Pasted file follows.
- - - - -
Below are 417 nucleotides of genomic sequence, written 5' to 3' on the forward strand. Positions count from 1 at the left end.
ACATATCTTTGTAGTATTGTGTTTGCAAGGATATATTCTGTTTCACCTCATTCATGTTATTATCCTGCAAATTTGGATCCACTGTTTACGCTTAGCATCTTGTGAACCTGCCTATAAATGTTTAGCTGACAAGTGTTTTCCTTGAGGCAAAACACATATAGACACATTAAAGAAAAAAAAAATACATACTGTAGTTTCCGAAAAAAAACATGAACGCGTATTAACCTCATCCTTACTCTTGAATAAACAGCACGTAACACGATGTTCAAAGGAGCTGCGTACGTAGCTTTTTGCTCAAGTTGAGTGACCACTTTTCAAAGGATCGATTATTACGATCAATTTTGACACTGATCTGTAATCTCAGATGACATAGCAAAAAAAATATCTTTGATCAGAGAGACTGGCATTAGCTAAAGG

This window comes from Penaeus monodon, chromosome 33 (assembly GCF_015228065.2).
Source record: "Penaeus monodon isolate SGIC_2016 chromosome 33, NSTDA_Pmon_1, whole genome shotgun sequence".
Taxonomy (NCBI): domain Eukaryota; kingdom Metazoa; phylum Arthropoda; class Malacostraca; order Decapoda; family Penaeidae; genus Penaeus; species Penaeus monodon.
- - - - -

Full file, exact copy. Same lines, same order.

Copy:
Below are 417 nucleotides of genomic sequence, written 5' to 3' on the forward strand. Positions count from 1 at the left end.
ACATATCTTTGTAGTATTGTGTTTGCAAGGATATATTCTGTTTCACCTCATTCATGTTATTATCCTGCAAATTTGGATCCACTGTTTACGCTTAGCATCTTGTGAACCTGCCTATAAATGTTTAGCTGACAAGTGTTTTCCTTGAGGCAAAACACATATAGACACATTAAAGAAAAAAAAAATACATACTGTAGTTTCCGAAAAAAAACATGAACGCGTATTAACCTCATCCTTACTCTTGAATAAACAGCACGTAACACGATGTTCAAAGGAGCTGCGTACGTAGCTTTTTGCTCAAGTTGAGTGACCACTTTTCAAAGGATCGATTATTACGATCAATTTTGACACTGATCTGTAATCTCAGATGACATAGCAAAAAAAATATCTTTGATCAGAGAGACTGGCATTAGCTAAAGG

This window comes from Penaeus monodon, chromosome 33 (assembly GCF_015228065.2).
Source record: "Penaeus monodon isolate SGIC_2016 chromosome 33, NSTDA_Pmon_1, whole genome shotgun sequence".
Taxonomy (NCBI): domain Eukaryota; kingdom Metazoa; phylum Arthropoda; class Malacostraca; order Decapoda; family Penaeidae; genus Penaeus; species Penaeus monodon.